Hennepin, Louis (and Jacques Marquette and Louis Jolliet)

Hennepin, Louis (and Jacques Marquette and Louis Jolliet)

Profit Estimate: 8% - 30%

 

Hold Period: 90 Days

 

Beschreibung der Landschafft Louisiana welche auf Befehl des Königs in Frankreich neulich gegen Sudwesten Neu-Frankreichs in America entdecket worden. Nebenst einer Land-Carten und Bericht von den Sitten und Lebens-Art der Wilden in selbiger Landschafft (Beschreibung einer sonderbaren Reise etlicher bisher noch unbekannter Lander und Völcker im Mitternächtigen America. Welche im Jahr 1673). Nuremberg : Andreas Otto, 1689 2 parts in one volume, 12mo (5 1/4 x 3 1/8 in.; 130 x 78 mm). Title-page printed in red and black, section-title to Marquette and Jolliet narrative, folding engraved map of New France and Louisiana after Hennepin, engraved map of the Mississippi River after Marquette; minor repair to fore-edge margins of a3,4, some scattered foxing and browning. Contemporary speckled German boards, edges sprinkled red and blue; extremities a bit rubbed.

 

Literature

 

European Americana 684/94; Harrisse, Nouvelle France 163; Sabin 31364 (misdated 1692)

 

Notes

First editions in German of the two most important French explorations of Louisiana, which connected the Great Lakes to the Mississippi River system. Louis Jolliet, a Quebec-born fur trader, and Fr. Jacques Marquette, S.J., departed from Fort Michilimackinac in May 1673 in search of the great river they had heard about from their Indian trading partners. The French hoped that the river would flow to the Pacific and thence to Asia. They did not reach the Pacific, or even the Gulf of Mexico, but in addition to canoeing nearly a thousand miles of the Mississippi, Marquette and Jolliet charted stretches of the Wisconsin, Missouri, Ohio, Illinois, and Arkansas rivers before returning to Michigan. Marquette's journal of the expedition was first published in Thévenot's Recueil de Voyages (1681) and reissued several times; all editions are very rare. This little recognized German edition is equally scarce, and, like the earlier French printings, is accompanied by a map?just the second map to show the Mississippi River and to name Lake Michigan. Beschreibung ... im Mitternächtigen America, is appended to the first German edition of Hennepin's account of La Salle's travels and discoveries in the upper Mississippi, first published as Description de la Louisiane (Paris, 1683).Beschreibung der Landschafft Louisiana welche auf Befehl des Königs in Frankreich neulich gegen Sudwesten Neu-Frankreichs in America entdecket worden. Nebenst einer Land-Carten und Bericht von den Sitten und Lebens-Art der Wilden in selbiger Landschafft (Beschreibung einer sonderbaren Reise etlicher bisher noch unbekannter Lander und Völcker im Mitternächtigen America. Welche im Jahr 1673). Nuremberg : Andreas Otto, 1689 2 parts in one volume, 12mo (5 1/4 x 3 1/8 in.; 130 x 78 mm). Title-page printed in red and black, section-title to Marquette and Jolliet narrative, folding engraved map of New France and Louisiana after Hennepin, engraved map of the Mississippi River after Marquette; minor repair to fore-edge margins of a3,4, some scattered foxing and browning. Contemporary speckled German boards, edges sprinkled red and blue; extremities a bit rubbed.LiteratureEuropean Americana 684/94; Harrisse, Nouvelle France 163; Sabin 31364 (misdated 1692)NotesFirst editions in German of the two most important French explorations of Louisiana, which connected the Great Lakes to the Mississippi River system. Louis Jolliet, a Quebec-born fur trader, and Fr. Jacques Marquette, S.J., departed from Fort Michilimackinac in May 1673 in search of the great river they had heard about from their Indian trading partners. The French hoped that the river would flow to the Pacific and thence to Asia. They did not reach the Pacific, or even the Gulf of Mexico, but in addition to canoeing nearly a thousand miles of the Mississippi, Marquette and Jolliet charted stretches of the Wisconsin, Missouri, Ohio, Illinois, and Arkansas rivers before returning to Michigan. Marquette's journal of the expedition was first published in Thévenot's Recueil de Voyages (1681) and reissued several times; all editions are very rare. This little recognized German edition is equally scarce, and, like the earlier French printings, is accompanied by a map?just the second map to show the Mississippi River and to name Lake Michigan. Beschreibung ... im Mitternächtigen America, is appended to the first German edition of Hennepin's account of La Salle's travels and discoveries in the upper Mississippi, first published as Description de la Louisiane (Paris, 1683).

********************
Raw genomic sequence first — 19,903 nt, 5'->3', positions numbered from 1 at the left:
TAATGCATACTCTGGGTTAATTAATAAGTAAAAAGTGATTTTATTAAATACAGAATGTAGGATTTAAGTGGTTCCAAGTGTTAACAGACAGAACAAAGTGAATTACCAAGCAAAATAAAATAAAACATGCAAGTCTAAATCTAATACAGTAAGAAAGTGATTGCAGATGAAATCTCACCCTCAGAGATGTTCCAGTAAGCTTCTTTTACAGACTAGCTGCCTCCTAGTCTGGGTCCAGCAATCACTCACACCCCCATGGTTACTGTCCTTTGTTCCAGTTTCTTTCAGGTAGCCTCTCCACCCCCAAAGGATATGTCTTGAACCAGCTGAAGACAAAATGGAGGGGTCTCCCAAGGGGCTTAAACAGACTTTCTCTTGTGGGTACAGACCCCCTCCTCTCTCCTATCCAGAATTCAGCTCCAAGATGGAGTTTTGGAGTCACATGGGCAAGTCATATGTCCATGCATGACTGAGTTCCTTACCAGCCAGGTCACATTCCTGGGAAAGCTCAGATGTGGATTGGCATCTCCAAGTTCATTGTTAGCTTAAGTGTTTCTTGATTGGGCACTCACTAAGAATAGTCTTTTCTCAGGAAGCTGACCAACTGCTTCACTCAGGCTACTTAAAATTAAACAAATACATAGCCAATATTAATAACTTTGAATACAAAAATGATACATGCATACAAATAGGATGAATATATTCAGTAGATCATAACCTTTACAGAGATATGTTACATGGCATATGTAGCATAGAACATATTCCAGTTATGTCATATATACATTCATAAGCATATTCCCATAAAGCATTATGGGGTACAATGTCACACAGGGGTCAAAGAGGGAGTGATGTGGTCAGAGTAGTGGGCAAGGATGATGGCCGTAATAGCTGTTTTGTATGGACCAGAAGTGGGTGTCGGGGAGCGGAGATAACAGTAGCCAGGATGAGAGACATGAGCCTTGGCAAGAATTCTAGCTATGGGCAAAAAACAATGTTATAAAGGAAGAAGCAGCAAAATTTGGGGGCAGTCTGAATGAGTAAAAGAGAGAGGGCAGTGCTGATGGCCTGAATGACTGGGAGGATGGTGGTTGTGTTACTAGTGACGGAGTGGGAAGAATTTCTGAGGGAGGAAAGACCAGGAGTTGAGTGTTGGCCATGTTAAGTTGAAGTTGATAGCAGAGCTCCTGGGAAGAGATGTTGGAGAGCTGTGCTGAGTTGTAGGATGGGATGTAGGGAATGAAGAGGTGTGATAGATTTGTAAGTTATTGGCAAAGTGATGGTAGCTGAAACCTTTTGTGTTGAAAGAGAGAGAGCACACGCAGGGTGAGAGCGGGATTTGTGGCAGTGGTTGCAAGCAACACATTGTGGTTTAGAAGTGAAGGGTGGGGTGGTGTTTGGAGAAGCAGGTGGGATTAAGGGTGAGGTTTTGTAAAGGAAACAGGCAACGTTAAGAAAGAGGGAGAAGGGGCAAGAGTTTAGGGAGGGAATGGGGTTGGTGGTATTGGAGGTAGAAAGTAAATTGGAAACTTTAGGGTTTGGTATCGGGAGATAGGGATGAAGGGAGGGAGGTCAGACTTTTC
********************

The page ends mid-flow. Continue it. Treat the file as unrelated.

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$100.00Price